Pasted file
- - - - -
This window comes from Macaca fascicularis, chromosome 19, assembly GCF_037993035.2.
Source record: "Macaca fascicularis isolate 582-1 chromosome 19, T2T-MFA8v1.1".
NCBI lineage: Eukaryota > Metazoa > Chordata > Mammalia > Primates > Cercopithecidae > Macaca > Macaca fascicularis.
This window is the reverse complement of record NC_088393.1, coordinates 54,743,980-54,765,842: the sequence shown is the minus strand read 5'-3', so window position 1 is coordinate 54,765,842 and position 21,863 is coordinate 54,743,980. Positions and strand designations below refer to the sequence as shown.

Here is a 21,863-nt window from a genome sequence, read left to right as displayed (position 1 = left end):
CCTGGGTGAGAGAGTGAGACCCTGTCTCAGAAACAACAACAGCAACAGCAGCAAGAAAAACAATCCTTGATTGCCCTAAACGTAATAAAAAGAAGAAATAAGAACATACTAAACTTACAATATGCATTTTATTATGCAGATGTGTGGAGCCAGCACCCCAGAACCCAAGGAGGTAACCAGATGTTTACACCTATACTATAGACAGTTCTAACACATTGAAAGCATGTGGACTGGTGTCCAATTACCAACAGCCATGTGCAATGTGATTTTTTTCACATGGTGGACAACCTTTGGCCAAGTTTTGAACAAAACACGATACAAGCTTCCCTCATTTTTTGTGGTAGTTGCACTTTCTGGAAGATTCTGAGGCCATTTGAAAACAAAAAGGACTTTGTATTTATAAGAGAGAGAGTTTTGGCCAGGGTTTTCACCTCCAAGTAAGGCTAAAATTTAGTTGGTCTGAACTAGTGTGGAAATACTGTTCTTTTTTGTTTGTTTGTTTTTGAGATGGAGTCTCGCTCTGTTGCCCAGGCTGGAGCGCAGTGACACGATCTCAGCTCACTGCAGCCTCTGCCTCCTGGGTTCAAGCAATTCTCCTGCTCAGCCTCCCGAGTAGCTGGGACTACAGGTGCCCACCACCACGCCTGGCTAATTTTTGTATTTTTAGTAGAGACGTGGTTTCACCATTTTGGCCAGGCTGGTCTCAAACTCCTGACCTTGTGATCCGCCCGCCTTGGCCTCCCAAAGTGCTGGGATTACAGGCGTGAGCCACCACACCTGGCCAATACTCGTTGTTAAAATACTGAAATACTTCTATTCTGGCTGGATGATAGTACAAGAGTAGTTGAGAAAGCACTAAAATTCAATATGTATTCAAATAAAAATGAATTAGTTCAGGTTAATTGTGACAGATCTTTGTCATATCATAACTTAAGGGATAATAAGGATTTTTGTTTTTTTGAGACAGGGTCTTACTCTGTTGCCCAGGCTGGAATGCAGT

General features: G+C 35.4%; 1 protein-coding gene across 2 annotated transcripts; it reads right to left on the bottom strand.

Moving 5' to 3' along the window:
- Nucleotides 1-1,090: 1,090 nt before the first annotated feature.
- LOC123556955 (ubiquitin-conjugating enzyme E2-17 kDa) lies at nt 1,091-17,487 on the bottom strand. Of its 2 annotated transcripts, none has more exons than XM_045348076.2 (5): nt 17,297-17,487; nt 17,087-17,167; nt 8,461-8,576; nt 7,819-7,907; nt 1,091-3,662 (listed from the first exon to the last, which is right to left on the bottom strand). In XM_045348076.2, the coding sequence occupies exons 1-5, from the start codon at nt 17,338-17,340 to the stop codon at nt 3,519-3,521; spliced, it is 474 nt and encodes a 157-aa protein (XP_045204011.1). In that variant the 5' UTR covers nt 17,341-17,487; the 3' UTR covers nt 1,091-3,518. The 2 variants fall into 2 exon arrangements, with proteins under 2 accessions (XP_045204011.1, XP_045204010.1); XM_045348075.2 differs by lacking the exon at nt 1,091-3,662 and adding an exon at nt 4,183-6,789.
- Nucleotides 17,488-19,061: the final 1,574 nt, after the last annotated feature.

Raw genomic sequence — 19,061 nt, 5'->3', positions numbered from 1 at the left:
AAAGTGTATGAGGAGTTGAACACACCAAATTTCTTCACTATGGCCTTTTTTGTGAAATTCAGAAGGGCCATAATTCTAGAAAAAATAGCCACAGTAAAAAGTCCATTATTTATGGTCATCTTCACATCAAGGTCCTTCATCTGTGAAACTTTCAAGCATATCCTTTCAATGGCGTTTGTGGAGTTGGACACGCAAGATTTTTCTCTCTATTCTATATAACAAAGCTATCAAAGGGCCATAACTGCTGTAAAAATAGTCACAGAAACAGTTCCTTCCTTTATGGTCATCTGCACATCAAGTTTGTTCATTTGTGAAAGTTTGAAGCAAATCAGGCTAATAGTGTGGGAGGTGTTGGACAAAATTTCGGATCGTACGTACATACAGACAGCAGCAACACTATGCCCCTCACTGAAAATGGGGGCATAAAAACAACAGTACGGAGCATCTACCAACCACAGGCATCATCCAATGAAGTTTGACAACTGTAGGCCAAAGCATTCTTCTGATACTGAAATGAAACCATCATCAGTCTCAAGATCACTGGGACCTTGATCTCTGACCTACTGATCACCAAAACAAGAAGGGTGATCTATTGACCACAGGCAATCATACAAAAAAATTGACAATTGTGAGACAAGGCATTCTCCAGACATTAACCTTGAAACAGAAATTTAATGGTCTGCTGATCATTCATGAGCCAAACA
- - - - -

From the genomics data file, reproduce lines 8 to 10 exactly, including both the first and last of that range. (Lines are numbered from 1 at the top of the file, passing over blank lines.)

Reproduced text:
Moving 5' to 3' along the window:
- Nucleotides 1-1,090: 1,090 nt before the first annotated feature.
- LOC123556955 (ubiquitin-conjugating enzyme E2-17 kDa) lies at nt 1,091-17,487 on the bottom strand. Of its 2 annotated transcripts, none has more exons than XM_045348076.2 (5): nt 17,297-17,487; nt 17,087-17,167; nt 8,461-8,576; nt 7,819-7,907; nt 1,091-3,662 (listed from the first exon to the last, which is right to left on the bottom strand). In XM_045348076.2, the coding sequence occupies exons 1-5, from the start codon at nt 17,338-17,340 to the stop codon at nt 3,519-3,521; spliced, it is 474 nt and encodes a 157-aa protein (XP_045204011.1). In that variant the 5' UTR covers nt 17,341-17,487; the 3' UTR covers nt 1,091-3,518. The 2 variants fall into 2 exon arrangements, with proteins under 2 accessions (XP_045204011.1, XP_045204010.1); XM_045348075.2 differs by lacking the exon at nt 1,091-3,662 and adding an exon at nt 4,183-6,789.